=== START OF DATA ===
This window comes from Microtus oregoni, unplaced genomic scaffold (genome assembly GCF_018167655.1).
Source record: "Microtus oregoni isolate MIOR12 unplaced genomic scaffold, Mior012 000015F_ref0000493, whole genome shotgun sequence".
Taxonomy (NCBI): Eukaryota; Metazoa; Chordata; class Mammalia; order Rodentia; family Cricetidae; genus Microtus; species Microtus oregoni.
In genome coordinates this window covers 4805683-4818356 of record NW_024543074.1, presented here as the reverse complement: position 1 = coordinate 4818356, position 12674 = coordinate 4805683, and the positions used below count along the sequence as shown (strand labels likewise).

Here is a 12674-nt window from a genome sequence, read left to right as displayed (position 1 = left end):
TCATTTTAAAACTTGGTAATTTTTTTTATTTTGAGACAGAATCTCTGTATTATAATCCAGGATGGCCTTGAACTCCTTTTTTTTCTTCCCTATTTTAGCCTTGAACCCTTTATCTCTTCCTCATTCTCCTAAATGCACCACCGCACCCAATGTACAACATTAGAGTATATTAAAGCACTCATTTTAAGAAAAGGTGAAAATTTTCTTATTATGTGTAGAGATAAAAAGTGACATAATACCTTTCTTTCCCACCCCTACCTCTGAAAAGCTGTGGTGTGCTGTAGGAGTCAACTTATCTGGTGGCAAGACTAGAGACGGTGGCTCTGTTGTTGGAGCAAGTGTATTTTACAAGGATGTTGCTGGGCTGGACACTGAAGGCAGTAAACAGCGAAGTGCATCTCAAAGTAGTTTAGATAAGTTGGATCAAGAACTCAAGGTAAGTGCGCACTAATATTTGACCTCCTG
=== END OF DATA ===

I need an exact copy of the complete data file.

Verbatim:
This window comes from Microtus oregoni, unplaced genomic scaffold (genome assembly GCF_018167655.1).
Source record: "Microtus oregoni isolate MIOR12 unplaced genomic scaffold, Mior012 000015F_ref0000493, whole genome shotgun sequence".
Taxonomy (NCBI): Eukaryota; Metazoa; Chordata; class Mammalia; order Rodentia; family Cricetidae; genus Microtus; species Microtus oregoni.
In genome coordinates this window covers 4805683-4818356 of record NW_024543074.1, presented here as the reverse complement: position 1 = coordinate 4818356, position 12674 = coordinate 4805683, and the positions used below count along the sequence as shown (strand labels likewise).

Here is a 12674-nt window from a genome sequence, read left to right as displayed (position 1 = left end):
TCATTTTAAAACTTGGTAATTTTTTTTATTTTGAGACAGAATCTCTGTATTATAATCCAGGATGGCCTTGAACTCCTTTTTTTTCTTCCCTATTTTAGCCTTGAACCCTTTATCTCTTCCTCATTCTCCTAAATGCACCACCGCACCCAATGTACAACATTAGAGTATATTAAAGCACTCATTTTAAGAAAAGGTGAAAATTTTCTTATTATGTGTAGAGATAAAAAGTGACATAATACCTTTCTTTCCCACCCCTACCTCTGAAAAGCTGTGGTGTGCTGTAGGAGTCAACTTATCTGGTGGCAAGACTAGAGACGGTGGCTCTGTTGTTGGAGCAAGTGTATTTTACAAGGATGTTGCTGGGCTGGACACTGAAGGCAGTAAACAGCGAAGTGCATCTCAAAGTAGTTTAGATAAGTTGGATCAAGAACTCAAGGTAAGTGCGCACTAATATTTGACCTCCTG